Theorising Social Work Research
What works as evidence for practice? The methodological repertoire in an applied discipline 27th April 2000 Cardiff
Research approaches for practitioners: the role of action research Dr. Catherine Humphreys and Fiona Metcalfe At the risk of stating the obvious, a distinctive feature of social work research is the centrality of social workers! This paper will argue that the 'The Methodological Repertoire in an Applied Profession' needs to include research which focuses on social workers, or, indeed, the development of their professionalism and research-mindedness. The processes of research at times, may be as important as the particular topic being researched.
This paper discusses action research as an approach that focuses upon the social work practitioner, their participation in the research and the potential to develop practice from research. A locally based research project is used to illustrate general points about the value of action research to social work practitioners. To an extent, action research stands in contrast to large scale quantitative studies, or programme evaluations. However, this is not to suggest an oppositional relationship, but rather, to acknowledge the broad scope of social work practice and the range of research which may be relevant. There is a tradition of small-scale, locally based research within social work which has value both in its findings as well as in the processes which are used to enhance practice. This paper will both re-assert the value of practitioner research, and more particularly action research, and as well as use the local project as a case study to explore factors which may contribute to an effective action research process.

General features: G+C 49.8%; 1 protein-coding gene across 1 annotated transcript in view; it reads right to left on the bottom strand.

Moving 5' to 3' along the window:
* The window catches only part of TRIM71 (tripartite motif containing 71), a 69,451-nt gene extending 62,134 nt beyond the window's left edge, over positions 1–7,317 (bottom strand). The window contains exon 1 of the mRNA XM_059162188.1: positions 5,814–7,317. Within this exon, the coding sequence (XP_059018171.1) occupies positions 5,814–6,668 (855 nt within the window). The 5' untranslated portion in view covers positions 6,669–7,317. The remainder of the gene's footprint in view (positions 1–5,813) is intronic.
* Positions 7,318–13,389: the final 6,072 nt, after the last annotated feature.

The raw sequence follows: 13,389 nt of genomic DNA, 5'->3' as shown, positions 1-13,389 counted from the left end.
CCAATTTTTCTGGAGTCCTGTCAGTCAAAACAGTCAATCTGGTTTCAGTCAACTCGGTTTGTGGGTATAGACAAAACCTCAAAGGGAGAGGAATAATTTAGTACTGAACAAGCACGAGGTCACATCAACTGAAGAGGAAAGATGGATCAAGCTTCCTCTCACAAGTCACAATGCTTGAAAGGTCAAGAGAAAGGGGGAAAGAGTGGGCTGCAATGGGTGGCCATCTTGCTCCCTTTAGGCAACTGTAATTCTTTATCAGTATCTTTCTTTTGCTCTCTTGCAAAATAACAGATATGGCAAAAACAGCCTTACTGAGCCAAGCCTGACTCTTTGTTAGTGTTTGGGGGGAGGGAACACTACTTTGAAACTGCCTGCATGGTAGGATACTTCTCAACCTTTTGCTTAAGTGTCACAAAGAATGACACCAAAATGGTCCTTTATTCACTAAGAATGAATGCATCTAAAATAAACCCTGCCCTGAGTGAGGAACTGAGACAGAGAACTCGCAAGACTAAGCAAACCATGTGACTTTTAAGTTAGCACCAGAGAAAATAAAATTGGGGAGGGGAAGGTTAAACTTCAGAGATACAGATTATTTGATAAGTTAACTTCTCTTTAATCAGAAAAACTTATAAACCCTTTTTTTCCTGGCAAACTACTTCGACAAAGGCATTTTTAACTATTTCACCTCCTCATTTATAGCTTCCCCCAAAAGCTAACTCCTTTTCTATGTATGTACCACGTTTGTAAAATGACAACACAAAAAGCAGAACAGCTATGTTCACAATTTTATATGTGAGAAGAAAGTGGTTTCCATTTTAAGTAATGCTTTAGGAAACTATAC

Practitioner research traces its origins back to the 1970's. Broad and Fletcher (1993) attribute much of the original thinking behind practitioner research to John Brown at the Cranfield Institute who pioneered the ideas in the field of education. The 'insider' knowledge and access was conceived as an advantage which enhanced the relevance and the applicability of the research. The practitioner research tradition has continued to be developed, both within social work and other applied professions such as nursing, health and agriculture. Within social work, developments such as the practitioner research course at Stirling University and other post-qualifying and post-graduate courses have helped to sustain practitioner research work (Gorman, 1999). Similarly avenues for publication such as the research monograph series published at the University of East Anglia, The Kent Journal of Practice Research and books such as that by Broad and Fletcher (1993) have contributed to the encouragement of practitioner research and its validity as an approach within an applied profession. These publications have also supported the attention to anti-oppressive research practice, which one could argue is not unique to social work, but which is nevertheless a continuous theme through the work.